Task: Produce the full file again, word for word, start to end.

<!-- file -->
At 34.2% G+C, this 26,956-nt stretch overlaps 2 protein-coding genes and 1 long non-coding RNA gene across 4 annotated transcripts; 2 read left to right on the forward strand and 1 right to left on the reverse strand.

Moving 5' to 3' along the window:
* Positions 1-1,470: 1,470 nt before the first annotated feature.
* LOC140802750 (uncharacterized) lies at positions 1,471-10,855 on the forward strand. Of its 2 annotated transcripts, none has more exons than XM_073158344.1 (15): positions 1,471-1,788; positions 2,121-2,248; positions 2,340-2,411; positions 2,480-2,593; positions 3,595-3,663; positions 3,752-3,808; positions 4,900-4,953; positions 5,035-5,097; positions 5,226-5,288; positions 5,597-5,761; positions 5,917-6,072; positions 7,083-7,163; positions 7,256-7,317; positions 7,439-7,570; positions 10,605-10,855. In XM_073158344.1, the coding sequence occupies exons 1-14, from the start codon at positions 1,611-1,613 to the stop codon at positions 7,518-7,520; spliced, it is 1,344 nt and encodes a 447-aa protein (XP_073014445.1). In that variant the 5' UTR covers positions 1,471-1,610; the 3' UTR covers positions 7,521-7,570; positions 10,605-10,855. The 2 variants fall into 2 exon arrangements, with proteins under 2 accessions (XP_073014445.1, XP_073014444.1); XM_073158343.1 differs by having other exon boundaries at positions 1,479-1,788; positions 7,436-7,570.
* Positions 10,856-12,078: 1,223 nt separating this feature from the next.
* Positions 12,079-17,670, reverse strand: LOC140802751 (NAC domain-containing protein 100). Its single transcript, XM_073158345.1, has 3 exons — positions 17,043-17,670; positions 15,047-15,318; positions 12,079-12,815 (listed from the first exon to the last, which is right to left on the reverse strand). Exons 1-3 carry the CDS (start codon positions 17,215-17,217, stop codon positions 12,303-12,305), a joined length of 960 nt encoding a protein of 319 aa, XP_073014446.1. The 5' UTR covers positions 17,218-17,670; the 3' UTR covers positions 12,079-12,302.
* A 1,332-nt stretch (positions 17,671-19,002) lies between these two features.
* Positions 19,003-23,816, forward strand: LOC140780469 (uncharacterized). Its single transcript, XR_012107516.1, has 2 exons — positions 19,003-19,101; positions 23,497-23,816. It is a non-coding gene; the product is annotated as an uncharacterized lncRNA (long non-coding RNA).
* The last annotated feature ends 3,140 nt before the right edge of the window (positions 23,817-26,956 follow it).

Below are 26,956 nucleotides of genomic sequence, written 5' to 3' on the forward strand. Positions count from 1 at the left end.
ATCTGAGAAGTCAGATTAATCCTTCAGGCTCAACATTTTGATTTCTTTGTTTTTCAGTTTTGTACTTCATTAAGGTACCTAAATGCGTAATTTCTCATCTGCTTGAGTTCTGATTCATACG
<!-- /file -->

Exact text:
At 34.2% G+C, this 26,956-nt stretch overlaps 2 protein-coding genes and 1 long non-coding RNA gene across 4 annotated transcripts; 2 read left to right on the forward strand and 1 right to left on the reverse strand.

Moving 5' to 3' along the window:
* Positions 1-1,470: 1,470 nt before the first annotated feature.
* LOC140802750 (uncharacterized) lies at positions 1,471-10,855 on the forward strand. Of its 2 annotated transcripts, none has more exons than XM_073158344.1 (15): positions 1,471-1,788; positions 2,121-2,248; positions 2,340-2,411; positions 2,480-2,593; positions 3,595-3,663; positions 3,752-3,808; positions 4,900-4,953; positions 5,035-5,097; positions 5,226-5,288; positions 5,597-5,761; positions 5,917-6,072; positions 7,083-7,163; positions 7,256-7,317; positions 7,439-7,570; positions 10,605-10,855. In XM_073158344.1, the coding sequence occupies exons 1-14, from the start codon at positions 1,611-1,613 to the stop codon at positions 7,518-7,520; spliced, it is 1,344 nt and encodes a 447-aa protein (XP_073014445.1). In that variant the 5' UTR covers positions 1,471-1,610; the 3' UTR covers positions 7,521-7,570; positions 10,605-10,855. The 2 variants fall into 2 exon arrangements, with proteins under 2 accessions (XP_073014445.1, XP_073014444.1); XM_073158343.1 differs by having other exon boundaries at positions 1,479-1,788; positions 7,436-7,570.
* Positions 10,856-12,078: 1,223 nt separating this feature from the next.
* Positions 12,079-17,670, reverse strand: LOC140802751 (NAC domain-containing protein 100). Its single transcript, XM_073158345.1, has 3 exons — positions 17,043-17,670; positions 15,047-15,318; positions 12,079-12,815 (listed from the first exon to the last, which is right to left on the reverse strand). Exons 1-3 carry the CDS (start codon positions 17,215-17,217, stop codon positions 12,303-12,305), a joined length of 960 nt encoding a protein of 319 aa, XP_073014446.1. The 5' UTR covers positions 17,218-17,670; the 3' UTR covers positions 12,079-12,302.
* A 1,332-nt stretch (positions 17,671-19,002) lies between these two features.
* Positions 19,003-23,816, forward strand: LOC140780469 (uncharacterized). Its single transcript, XR_012107516.1, has 2 exons — positions 19,003-19,101; positions 23,497-23,816. It is a non-coding gene; the product is annotated as an uncharacterized lncRNA (long non-coding RNA).
* The last annotated feature ends 3,140 nt before the right edge of the window (positions 23,817-26,956 follow it).

Below are 26,956 nucleotides of genomic sequence, written 5' to 3' on the forward strand. Positions count from 1 at the left end.
ATCTGAGAAGTCAGATTAATCCTTCAGGCTCAACATTTTGATTTCTTTGTTTTTCAGTTTTGTACTTCATTAAGGTACCTAAATGCGTAATTTCTCATCTGCTTGAGTTCTGATTCATACG